Furthermore, every cluster of bacteria has its own way of supplying energy. Enterotype 3, for example, specialises in breaking down mucin, a carbohydrate that enters the gut via our food. This allows the gut to absorb these fragments asnutrition for the body. All three enterotypes also produce vitamins, albeit in varying amounts. Enterotype 1 produces the most vitamin B7 (biotin), B2 (riboflavin) and C (ascorbic acid), and enterotype 2 produces mainly vitamin B1 (thiamin) and folic acid. Every enterotype, with its distinctive clusters of bacteria and functional differences, reflects a distinctive way of generating energy that is closely compatible with its host. It is also possible that the enterotypes may interact with their host on various levels, having an impact on the individual’s health.

    In March of last year, the MetaHIT consortium published the first catalogue of genes of human intestinal bacteria (also known as the second genome). These bacteria populations encode 150 times more genes than our own genome. It was shown that from a range of more than a thousand species of bacteria that live in the human gut, every individual is host to several hundred types of bacteria.

    The discovery of the enterotypes will influence the fields of biology, medicine and nutrition, making it much easier to analyse an individual’s needs. The research team sees future opportunities for personal and preventive dietary and medicinal advice.”

  • Learning to tolerate our microbial self: Bacteria co-opt human immune cells for mutual benefit (
  • Deepak Chopra: Weekly Health Tip: You Are Home to Millions of Microbes! (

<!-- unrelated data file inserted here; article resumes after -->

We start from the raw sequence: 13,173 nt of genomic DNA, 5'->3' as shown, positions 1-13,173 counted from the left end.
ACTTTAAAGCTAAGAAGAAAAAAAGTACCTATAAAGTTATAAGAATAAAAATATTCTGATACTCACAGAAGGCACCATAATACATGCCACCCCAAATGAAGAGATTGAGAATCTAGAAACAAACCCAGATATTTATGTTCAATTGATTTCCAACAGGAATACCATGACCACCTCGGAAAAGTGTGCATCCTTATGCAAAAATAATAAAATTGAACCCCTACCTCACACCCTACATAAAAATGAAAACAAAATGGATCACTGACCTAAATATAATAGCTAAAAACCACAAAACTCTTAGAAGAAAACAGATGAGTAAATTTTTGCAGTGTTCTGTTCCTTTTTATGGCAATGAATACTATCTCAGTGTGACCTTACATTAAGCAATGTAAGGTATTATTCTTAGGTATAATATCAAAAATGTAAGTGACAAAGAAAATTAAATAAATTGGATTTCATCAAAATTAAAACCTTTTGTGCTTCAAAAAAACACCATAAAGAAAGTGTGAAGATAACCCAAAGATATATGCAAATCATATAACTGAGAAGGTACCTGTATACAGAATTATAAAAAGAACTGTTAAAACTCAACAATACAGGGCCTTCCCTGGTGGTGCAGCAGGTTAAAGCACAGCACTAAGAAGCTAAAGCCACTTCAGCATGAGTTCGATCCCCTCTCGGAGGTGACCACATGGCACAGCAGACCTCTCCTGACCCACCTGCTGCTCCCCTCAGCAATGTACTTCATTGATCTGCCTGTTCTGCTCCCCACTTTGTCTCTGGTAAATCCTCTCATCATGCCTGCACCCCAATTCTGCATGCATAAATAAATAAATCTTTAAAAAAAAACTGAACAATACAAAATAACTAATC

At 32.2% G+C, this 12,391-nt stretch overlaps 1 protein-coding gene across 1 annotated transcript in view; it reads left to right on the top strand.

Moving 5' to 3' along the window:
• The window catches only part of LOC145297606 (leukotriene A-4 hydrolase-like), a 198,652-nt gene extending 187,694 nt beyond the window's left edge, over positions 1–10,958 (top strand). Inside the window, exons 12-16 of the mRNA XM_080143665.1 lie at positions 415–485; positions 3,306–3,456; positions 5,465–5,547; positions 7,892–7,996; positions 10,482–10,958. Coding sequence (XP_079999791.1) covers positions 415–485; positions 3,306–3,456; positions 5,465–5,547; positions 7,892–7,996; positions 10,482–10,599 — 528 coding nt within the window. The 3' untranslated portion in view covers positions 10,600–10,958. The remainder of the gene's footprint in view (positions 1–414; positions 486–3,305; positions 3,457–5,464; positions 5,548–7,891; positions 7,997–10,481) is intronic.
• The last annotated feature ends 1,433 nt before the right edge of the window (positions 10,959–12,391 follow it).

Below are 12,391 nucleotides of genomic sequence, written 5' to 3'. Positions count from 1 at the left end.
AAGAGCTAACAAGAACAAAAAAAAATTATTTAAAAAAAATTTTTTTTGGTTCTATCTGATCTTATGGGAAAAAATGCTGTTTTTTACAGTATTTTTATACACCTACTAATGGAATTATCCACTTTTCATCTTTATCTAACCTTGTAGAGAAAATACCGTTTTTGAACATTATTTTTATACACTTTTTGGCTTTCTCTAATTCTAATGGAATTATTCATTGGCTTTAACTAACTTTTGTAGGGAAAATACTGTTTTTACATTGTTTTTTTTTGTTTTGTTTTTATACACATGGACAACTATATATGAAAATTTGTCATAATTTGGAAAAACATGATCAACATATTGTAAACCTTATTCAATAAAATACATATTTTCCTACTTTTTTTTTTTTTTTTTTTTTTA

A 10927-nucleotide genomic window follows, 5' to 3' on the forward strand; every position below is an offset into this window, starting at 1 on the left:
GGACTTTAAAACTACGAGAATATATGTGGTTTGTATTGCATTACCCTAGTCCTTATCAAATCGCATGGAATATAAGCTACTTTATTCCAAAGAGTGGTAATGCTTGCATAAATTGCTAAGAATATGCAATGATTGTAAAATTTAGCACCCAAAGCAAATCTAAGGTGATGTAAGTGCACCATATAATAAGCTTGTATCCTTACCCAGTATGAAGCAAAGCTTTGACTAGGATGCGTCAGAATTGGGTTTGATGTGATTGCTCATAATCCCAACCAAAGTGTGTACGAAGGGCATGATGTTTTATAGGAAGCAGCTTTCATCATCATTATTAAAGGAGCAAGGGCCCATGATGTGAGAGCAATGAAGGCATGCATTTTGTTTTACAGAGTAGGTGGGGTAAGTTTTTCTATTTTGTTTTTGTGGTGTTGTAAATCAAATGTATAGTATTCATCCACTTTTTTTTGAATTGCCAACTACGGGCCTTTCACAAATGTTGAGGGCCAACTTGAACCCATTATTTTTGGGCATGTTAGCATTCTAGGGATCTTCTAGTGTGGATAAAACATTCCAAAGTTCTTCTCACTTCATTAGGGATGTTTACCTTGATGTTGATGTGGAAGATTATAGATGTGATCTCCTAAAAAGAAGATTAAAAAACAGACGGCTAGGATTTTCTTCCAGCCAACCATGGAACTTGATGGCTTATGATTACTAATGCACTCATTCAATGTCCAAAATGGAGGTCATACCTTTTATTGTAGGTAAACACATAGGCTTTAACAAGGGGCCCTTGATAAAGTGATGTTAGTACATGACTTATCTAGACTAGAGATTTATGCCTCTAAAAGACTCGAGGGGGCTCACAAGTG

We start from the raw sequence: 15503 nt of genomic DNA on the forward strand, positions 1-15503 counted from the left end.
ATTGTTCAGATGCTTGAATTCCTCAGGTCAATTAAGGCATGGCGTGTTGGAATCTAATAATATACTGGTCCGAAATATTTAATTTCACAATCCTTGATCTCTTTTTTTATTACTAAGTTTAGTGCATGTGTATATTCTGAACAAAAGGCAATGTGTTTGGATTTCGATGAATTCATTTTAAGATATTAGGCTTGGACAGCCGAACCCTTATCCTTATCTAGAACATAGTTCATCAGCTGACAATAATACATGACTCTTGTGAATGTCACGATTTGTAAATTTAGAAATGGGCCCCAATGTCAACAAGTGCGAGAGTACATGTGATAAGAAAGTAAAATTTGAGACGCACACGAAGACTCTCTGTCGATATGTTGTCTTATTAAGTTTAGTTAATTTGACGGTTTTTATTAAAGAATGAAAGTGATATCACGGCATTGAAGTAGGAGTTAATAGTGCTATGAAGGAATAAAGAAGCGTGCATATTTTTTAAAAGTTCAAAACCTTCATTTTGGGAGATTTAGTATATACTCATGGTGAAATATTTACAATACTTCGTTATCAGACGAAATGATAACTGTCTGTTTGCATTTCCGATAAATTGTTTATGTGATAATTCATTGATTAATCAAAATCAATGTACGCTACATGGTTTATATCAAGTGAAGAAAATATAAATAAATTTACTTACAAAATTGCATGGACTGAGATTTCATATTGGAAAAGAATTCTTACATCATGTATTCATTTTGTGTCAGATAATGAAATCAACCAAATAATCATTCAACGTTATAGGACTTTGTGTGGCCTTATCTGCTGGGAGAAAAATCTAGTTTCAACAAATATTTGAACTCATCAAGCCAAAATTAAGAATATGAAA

• Friendly bacteria fight the flu (

April 22, 2011 Posted by | Consumer Health, Medical and Health Research News | , , , | Leave a comment

New Tutorials from HCUP (US Healthcare Cost and Utilization Project)

             Healthcare Cost and Utilization Project logo
HCUP On-line Tutorial Series

HCUP Online Tutorial Series provides HCUP data users with information about HCUP data and tools, and training on technical methods for conducting research with HCUP data.

From the AHRQ (Agency for Healthcare Research and Quality) press release

HCUP Offers New Online Tutorial Series’ Modules

AHRQ is pleased to announce the release of a new module and an updated re-release of a favorite in the HCUP Online Tutorial Series.  These online trainings are designed to provide data users with information about HCUP data and tools, as well as training on technical methods for conducting research using HCUP datasets.

  • The all-new Calculating Standard Error tutorial is designed to help users determine the precision of the estimates they produce from the HCUP nationwide databases.  Users will learn two methods for calculating standard errors for estimates produced from the HCUP nationwide databases.
  • The newly revised HCUP Overview Course is a helpful introduction to HCUP for new users.  The original course has been updated to include the latest additions to the HCUP family of databases and tools, including the Nationwide emergency Department Sample.

 The HCUP Online Tutorial Series is available on the HCUP-US Web site.  For more information, contact HCUP User Support at

April 22, 2011 Posted by | Librarian Resources, Public Health, Tutorials/Finding aids | , , , , , , | Leave a comment